Waste – an easy way to picture some ugly numbers

10 06 2007

An amazing site (that I discovered thanks to Quarentia today) is found just here.

It depicts all kinds of mindboggling statistics in visual form.  Most relate to waste and consumption.

Take a look at the jet planes’ skytrails images.  Quite shocking.

I just love conceptual art like this.

Advertisements

Actions

Information

5 responses

11 06 2007
Fleeced

I loved some of that artwork… I’m always impressed when people try to put things like numbers into visual form – plus the artwork just looks cool 🙂

The problem though, is that whilst it lets us appreciate how BIG these numbers really are, it does nothing to put them into conext. I actually blogged about this site before, so I’ll just quote from that post:

The problem with such big numbers is that they are difficult for us to put in perspective – and whilst these artworks are good at demonstrating the sheer size of the numbers, they do nothing to put those numbers into context. The world is a big place. For example, the US generates 220 million tonnes of trash every year. But how meaningful is that figure? How much waste can the US accommodate? Are they running out of room?

Let’s try putting that number into context: If you created a landfill 35 miles on each side, and 200 feet high, it would be big enough to handle 1,000 years worth of US trash (hat tip to Penn and Teller’s episode on Recycling for this example).

Now, that’s a bloody big landfill! But on a map of the US, it’s just a dot. Obviously, nobody is suggesting we build a big waste dump of that size – it’s purely hypothetical to put the numbers into perspective. So, visit the site, and enjoy the art, but remember: without context, statistics are meaningless – whatever form they’re delivered in.

11 06 2007
Verdurous

Fleeced,

Your comment about contexualising the numbers is a valid one. There are perhaps colourful ways of presenting some figures like these in relation to population size and geography.

However, without context, there remains something that we inherently understand when we look at those pictures.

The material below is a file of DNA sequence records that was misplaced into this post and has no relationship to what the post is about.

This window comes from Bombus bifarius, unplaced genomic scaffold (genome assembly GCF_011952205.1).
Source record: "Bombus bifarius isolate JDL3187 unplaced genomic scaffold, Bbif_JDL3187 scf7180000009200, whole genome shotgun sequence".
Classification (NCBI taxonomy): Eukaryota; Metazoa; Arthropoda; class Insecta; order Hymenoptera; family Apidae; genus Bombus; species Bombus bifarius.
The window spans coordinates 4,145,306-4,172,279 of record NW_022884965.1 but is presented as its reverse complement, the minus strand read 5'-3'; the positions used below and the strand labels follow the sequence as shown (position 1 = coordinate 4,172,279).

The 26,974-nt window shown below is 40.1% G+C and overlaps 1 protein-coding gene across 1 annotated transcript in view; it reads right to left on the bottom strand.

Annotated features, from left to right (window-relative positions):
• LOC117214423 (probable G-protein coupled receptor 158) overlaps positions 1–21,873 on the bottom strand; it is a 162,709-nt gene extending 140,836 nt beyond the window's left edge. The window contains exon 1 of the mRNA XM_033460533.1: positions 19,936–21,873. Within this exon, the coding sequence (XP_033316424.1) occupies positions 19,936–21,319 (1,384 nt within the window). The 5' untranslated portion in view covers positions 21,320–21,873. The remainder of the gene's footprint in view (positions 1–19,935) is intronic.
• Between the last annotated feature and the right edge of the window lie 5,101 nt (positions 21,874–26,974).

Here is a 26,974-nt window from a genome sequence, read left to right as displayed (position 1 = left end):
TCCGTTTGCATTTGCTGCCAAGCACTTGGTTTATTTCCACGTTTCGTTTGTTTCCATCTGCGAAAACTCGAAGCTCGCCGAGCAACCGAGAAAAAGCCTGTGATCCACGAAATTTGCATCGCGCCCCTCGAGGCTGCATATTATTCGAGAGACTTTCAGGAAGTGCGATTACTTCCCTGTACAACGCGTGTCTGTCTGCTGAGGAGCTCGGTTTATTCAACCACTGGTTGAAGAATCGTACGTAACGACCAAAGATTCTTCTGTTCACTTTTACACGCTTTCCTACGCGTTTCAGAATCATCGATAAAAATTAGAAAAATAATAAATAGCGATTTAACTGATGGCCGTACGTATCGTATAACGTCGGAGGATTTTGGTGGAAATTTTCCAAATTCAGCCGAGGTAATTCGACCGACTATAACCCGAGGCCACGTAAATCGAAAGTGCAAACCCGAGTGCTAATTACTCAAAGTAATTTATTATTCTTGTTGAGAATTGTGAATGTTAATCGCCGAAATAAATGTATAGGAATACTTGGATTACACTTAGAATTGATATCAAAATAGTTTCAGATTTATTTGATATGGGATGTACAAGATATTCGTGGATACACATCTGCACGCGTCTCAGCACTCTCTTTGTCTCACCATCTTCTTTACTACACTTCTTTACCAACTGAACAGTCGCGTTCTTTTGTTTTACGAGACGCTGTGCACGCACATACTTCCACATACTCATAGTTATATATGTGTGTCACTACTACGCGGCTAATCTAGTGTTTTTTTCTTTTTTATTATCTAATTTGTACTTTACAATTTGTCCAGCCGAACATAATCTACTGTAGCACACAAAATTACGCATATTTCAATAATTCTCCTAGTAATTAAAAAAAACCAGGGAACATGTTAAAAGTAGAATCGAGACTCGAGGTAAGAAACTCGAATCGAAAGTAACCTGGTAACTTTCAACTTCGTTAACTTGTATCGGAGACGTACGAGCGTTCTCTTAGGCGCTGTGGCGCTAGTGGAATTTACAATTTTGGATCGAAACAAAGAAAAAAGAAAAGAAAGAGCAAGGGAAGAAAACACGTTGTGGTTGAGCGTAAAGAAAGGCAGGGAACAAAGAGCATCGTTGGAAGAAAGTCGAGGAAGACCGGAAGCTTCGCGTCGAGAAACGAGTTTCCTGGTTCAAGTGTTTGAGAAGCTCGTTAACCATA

When I drink from a plastic bottle it may take me ten minutes to empty it. There is a part of me deep down that relises that if I cast it aside (unrecycled), it will outlive me by many generations. I’ll change jobs, attend weddings, watch my family grow and the bottle will still sit there. Years later, I’ll play with grandkids, read some moving novels, explore my family history…..and the bottle will still be there. I’ll become ill, die and be buried or burned….and the bottle will still sit there. My children will live their lives, grow old and die…..and the bottle will still sit there. Having served its purpose in ten short minutes, it will remain and persist..unlike the products of all other species which may be broken down and re-used many times over. It makes the act of casting aside the bottle seems a perverse one. Each one of those bottles represents an obscene act.

Similarly, without understanding the context, we may view those thousands of handguns. We understand that behind each of them is a life; a complex, feeling person with unknown potential for loving and being loved, who was murdered or who ended their own life with a gun. Each gun represents an obscene act. Context is important..but the images have value despite its absence.

12 06 2007
Helen Deane

Wow, that actually hurts to look at that site…
your comment about guns is really important,…the function is to kill, that is its point, it isn’t like other objects that are used for other means that can be interpreted as weapons (kitchen knives etc), its soul purpose for existing is to end life. I think images like this can be both a help and a hindrance depending on your outlook. Some may take the massive example of wastefulness to change their habits, some may be too overwhelmed by the imagery to feel they can make a difference…this seems to be an endless hurdle when it comes to the best way in which to educate people!

14 06 2007
Verdurous

Mmm, pretty overwhelming. I remember one of the first statements that made me think about waste was perhaps 10-15 yrs ago when I heard David Suzuki say… “There IS NO AWAY” – referring to our oft used phrase – “I threw it away”. His comment has stuck in my mind ever since. Away is here…home…planet Earth.

21 06 2007
David

Wow, powerful images, thanks for the pointer.

Leave a Reply

Fill in your details below or click an icon to log in:

WordPress.com Logo

You are commenting using your WordPress.com account. Log Out / Change )

Twitter picture

You are commenting using your Twitter account. Log Out / Change )

Facebook photo

You are commenting using your Facebook account. Log Out / Change )

Google+ photo

You are commenting using your Google+ account. Log Out / Change )

Connecting to %s




%d bloggers like this: